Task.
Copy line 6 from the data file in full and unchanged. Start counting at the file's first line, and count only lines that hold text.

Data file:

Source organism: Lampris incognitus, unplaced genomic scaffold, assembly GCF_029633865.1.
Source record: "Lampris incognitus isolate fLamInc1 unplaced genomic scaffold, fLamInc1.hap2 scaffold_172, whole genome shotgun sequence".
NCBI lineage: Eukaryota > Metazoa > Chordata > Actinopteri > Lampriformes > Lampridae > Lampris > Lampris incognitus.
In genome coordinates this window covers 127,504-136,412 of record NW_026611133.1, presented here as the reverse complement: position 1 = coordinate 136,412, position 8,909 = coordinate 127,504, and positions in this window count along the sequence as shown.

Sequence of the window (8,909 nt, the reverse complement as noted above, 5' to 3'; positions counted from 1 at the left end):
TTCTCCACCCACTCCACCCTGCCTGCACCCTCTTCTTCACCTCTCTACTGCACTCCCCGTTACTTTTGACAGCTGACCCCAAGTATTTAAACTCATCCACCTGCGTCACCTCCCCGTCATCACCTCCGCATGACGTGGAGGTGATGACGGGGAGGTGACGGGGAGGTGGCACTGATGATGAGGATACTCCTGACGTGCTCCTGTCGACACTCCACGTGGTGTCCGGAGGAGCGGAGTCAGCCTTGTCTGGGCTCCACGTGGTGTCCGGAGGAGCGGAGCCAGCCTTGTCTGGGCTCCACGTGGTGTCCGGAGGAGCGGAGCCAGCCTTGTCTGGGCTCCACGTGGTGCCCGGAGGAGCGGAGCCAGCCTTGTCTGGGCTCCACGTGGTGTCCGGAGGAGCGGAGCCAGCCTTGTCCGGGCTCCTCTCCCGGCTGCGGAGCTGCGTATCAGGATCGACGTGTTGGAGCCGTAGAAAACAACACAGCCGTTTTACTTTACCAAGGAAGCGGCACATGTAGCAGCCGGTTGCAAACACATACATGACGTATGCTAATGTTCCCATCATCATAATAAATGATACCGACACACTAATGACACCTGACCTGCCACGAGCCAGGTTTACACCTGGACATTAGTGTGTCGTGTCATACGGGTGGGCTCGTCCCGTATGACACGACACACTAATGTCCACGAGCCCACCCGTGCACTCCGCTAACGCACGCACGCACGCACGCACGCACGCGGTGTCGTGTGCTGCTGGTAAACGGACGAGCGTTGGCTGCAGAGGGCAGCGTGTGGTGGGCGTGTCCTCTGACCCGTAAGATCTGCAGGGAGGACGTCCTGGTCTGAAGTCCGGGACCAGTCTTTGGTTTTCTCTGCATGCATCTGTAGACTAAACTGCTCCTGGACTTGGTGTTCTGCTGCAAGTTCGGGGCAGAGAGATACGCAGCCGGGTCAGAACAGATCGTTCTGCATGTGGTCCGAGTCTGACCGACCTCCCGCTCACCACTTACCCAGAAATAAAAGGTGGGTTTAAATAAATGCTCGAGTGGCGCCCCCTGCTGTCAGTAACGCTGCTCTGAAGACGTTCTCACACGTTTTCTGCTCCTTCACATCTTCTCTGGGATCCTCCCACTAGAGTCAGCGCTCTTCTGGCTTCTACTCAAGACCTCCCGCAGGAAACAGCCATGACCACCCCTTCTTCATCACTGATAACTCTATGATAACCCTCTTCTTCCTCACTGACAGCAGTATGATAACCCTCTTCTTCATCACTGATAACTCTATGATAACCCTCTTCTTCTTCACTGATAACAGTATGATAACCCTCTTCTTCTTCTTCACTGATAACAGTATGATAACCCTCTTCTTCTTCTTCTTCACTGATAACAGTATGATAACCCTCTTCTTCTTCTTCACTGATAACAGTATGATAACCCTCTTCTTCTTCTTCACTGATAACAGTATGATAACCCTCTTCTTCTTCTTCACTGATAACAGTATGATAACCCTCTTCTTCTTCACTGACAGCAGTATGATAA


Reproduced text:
TTCTCCACCCACTCCACCCTGCCTGCACCCTCTTCTTCACCTCTCTACTGCACTCCCCGTTACTTTTGACAGCTGACCCCAAGTATTTAAACTCATCCACCTGCGTCACCTCCCCGTCATCACCTCCGCATGACGTGGAGGTGATGACGGGGAGGTGACGGGGAGGTGGCACTGATGATGAGGATACTCCTGACGTGCTCCTGTCGACACTCCACGTGGTGTCCGGAGGAGCGGAGTCAGCCTTGTCTGGGCTCCACGTGGTGTCCGGAGGAGCGGAGCCAGCCTTGTCTGGGCTCCACGTGGTGTCCGGAGGAGCGGAGCCAGCCTTGTCTGGGCTCCACGTGGTGCCCGGAGGAGCGGAGCCAGCCTTGTCTGGGCTCCACGTGGTGTCCGGAGGAGCGGAGCCAGCCTTGTCCGGGCTCCTCTCCCGGCTGCGGAGCTGCGTATCAGGATCGACGTGTTGGAGCCGTAGAAAACAACACAGCCGTTTTACTTTACCAAGGAAGCGGCACATGTAGCAGCCGGTTGCAAACACATACATGACGTATGCTAATGTTCCCATCATCATAATAAATGATACCGACACACTAATGACACCTGACCTGCCACGAGCCAGGTTTACACCTGGACATTAGTGTGTCGTGTCATACGGGTGGGCTCGTCCCGTATGACACGACACACTAATGTCCACGAGCCCACCCGTGCACTCCGCTAACGCACGCACGCACGCACGCACGCACGCGGTGTCGTGTGCTGCTGGTAAACGGACGAGCGTTGGCTGCAGAGGGCAGCGTGTGGTGGGCGTGTCCTCTGACCCGTAAGATCTGCAGGGAGGACGTCCTGGTCTGAAGTCCGGGACCAGTCTTTGGTTTTCTCTGCATGCATCTGTAGACTAAACTGCTCCTGGACTTGGTGTTCTGCTGCAAGTTCGGGGCAGAGAGATACGCAGCCGGGTCAGAACAGATCGTTCTGCATGTGGTCCGAGTCTGACCGACCTCCCGCTCACCACTTACCCAGAAATAAAAGGTGGGTTTAAATAAATGCTCGAGTGGCGCCCCCTGCTGTCAGTAACGCTGCTCTGAAGACGTTCTCACACGTTTTCTGCTCCTTCACATCTTCTCTGGGATCCTCCCACTAGAGTCAGCGCTCTTCTGGCTTCTACTCAAGACCTCCCGCAGGAAACAGCCATGACCACCCCTTCTTCATCACTGATAACTCTATGATAACCCTCTTCTTCCTCACTGACAGCAGTATGATAACCCTCTTCTTCATCACTGATAACTCTATGATAACCCTCTTCTTCTTCACTGATAACAGTATGATAACCCTCTTCTTCTTCTTCACTGATAACAGTATGATAACCCTCTTCTTCTTCTTCTTCACTGATAACAGTATGATAACCCTCTTCTTCTTCTTCACTGATAACAGTATGATAACCCTCTTCTTCTTCTTCACTGATAACAGTATGATAACCCTCTTCTTCTTCTTCACTGATAACAGTATGATAACCCTCTTCTTCTTCACTGACAGCAGTATGATAA